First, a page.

Kate, my coach, sits on a chair and gets ready to deliver more punishment. “Again. Three more.” I’ve seen Kate be wonderful with floundering beginners, but as you get a bit further up the food chain, she doesn’t waste her charm. This evening, in a joint lesson with resident club fletcher Emma, we are expected to listen and be good, and the instructions get more curt.
We are doing an exercise involving coming up to full draw and alternately pushing and pulling with the front arm and the back muscles. Suddenly the bow feels twice as heavy. “Five more on the front, then again on the front.” It’s torture. “Strength strength strength this week. The most important thing.” Apart from all the other important things. Kate never misses anything. There is no getting away from poor form, weak shots, that-thing-you’re-doing.
It’s pretty simple, but the thing that has been missing from my recurve life for many years is regular coaching, and I am lucky to be near enough to Archery Fit here in London to come and get it. It is the single most valuable thing in the sport. For all the free advice and information that the digital revolution has brought us, you can’t learn archery from YouTube, and you need structure to improve. If there is no coach, nothing will change very fast.
My arm extension is looking good now. “How many pushups are you doing every morning?” I tell her. OK, I lie. Kate recommends 100 pushups every morning. I would find that difficult to impossible. “One pushup equals one shot.” Still, I’ve been doing some, and reversals in front of the TV, and pulldowns and pullups at the gym. It’s made the difference.
After four days of several hundred arrows more than I’ve ever shot in my life, large chunks of my upper body are aching and my back is killing me. But the strength work has made a difference. I feel more in charge of the bow, and able to hold for much longer without collapse, more able to keep… on… pulling…. Vegas is only thirty arrows a day. Thirty good arrows. That’s more than doable now.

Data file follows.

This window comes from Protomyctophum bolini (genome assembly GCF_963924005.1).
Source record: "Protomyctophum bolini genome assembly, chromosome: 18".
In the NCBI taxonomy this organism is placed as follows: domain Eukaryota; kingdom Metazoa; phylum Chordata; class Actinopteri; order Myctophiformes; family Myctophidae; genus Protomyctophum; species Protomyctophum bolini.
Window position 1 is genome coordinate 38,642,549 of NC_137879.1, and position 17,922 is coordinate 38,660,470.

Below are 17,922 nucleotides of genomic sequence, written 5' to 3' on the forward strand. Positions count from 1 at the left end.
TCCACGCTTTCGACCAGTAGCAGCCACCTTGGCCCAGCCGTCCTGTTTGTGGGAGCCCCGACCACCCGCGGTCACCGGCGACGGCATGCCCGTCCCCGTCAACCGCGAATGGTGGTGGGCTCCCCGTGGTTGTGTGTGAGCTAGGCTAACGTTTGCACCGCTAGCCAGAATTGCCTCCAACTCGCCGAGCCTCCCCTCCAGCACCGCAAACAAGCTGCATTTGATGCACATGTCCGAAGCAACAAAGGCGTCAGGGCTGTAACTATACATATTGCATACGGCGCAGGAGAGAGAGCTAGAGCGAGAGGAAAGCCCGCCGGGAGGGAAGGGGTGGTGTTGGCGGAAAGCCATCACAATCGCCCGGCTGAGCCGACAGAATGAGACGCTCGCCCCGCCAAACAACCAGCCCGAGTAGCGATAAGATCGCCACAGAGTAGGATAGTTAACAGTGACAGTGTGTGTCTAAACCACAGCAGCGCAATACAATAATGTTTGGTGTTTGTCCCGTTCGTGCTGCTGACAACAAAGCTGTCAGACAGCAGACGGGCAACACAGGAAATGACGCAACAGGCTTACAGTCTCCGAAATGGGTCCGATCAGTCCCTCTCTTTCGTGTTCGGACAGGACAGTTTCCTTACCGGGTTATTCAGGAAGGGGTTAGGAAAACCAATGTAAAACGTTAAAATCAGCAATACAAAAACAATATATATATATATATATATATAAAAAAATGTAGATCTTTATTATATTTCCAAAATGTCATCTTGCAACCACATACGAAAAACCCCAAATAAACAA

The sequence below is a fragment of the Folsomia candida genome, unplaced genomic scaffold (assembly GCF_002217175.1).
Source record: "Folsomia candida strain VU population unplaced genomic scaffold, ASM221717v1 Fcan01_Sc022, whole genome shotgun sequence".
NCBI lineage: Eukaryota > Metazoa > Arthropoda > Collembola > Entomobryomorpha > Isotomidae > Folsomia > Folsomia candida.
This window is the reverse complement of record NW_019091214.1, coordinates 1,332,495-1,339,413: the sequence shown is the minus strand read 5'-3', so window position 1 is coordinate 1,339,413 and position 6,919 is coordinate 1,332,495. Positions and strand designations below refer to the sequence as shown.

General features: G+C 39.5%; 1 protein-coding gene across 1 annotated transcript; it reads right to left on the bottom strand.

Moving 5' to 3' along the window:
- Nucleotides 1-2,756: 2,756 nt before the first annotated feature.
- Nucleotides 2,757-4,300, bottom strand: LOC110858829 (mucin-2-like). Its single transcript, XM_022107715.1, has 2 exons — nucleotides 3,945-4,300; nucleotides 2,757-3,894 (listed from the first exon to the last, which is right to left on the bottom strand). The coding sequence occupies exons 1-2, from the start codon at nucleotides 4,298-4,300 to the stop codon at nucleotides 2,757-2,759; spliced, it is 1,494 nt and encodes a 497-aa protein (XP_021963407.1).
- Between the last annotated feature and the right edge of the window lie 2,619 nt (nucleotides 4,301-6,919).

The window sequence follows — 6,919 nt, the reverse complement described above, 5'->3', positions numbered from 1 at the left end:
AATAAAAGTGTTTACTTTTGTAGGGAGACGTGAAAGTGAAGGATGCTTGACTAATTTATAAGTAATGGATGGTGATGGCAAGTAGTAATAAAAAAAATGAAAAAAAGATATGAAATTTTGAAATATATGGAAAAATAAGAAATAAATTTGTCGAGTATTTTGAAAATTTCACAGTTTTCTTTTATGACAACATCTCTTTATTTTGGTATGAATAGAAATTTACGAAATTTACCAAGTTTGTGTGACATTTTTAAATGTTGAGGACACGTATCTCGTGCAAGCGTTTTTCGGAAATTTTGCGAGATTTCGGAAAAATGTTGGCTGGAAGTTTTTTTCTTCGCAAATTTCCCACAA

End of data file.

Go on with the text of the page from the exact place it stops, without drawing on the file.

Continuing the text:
This Thursday saw a painful late change to hand position in order to fix an alignment problem that saw weaker shots start to smack into the bracer. It’s a fix that kind of covers over the fact I’m still not turning my elbow over enough. But it’s still better than having one in every six shots score a big fat miss to the right of the six zone. Kate is sanguine about my chances in Nevada. “Never mind about what is down the other end. The important thing is that you enjoy yourself. The rest of it doesn’t matter. The point of archery is to enjoy it.”
There’s been some technical changes as well. I’ve long known my arrows were a bit stiff, and I finally managed to put in some 120 grain points to replace the 100s. Bingo. Straighter flight. Bareshaft close to bang on. Shot sounds better. Group a tiny bit tighter. Like, duhhh.
At the recommendation of my ‘arrow doctor’ Yulia I’ve added offset AAE WAV vanes to my ACGs. They worked for her indoors. I hope they’ll work for me. She also shows me a vastly better method for fletching. This should be taught from the get go; part of beginners courses. I reject her kind offer to set me up with some spin wings as I don’t have enough time to get used to them before Vegas. Maybe next time. You may be reading this thinking “why is he only sorting this stuff now?”. You’d be asking a very reasonable question.
There’s been some other work down. After a ‘hangry’ day at the range resulted in bad moods and worse archery, I started paying a bit more attention to diet, trying to make sure I balanced carbs and protein better. I kind of know what I need, I just don’t always get it right – especially when busy. One less coffee per day too, but have brought a sack of jelly babies for instant sugar thump if necessary.
Finally, after several weeks hard-ish work, the shot is stable, the arrows are staying on the face, and the scores are starting to ratchet up. It’s nothing fancy, but it’s something. It’s the physical expression of an internal desire. I’m starting to sense the deep magic of achievement based on solid work. I’m annoyed, but not angry if I don’t see a dark flash downrange across the yellow of the target post-release.
I suppose I’d settled for being a very mediocre recurve archer too long ago, without wanting to put the effort in to not settling for making up the numbers. Now I feel a little bit more possibility in the wind. Finishing tonight with a crisp 29 left the last proper practice session on a real high. I hope I can deliver a performance out there that justifies the work and effort.
Damn, it feels good to be an archer.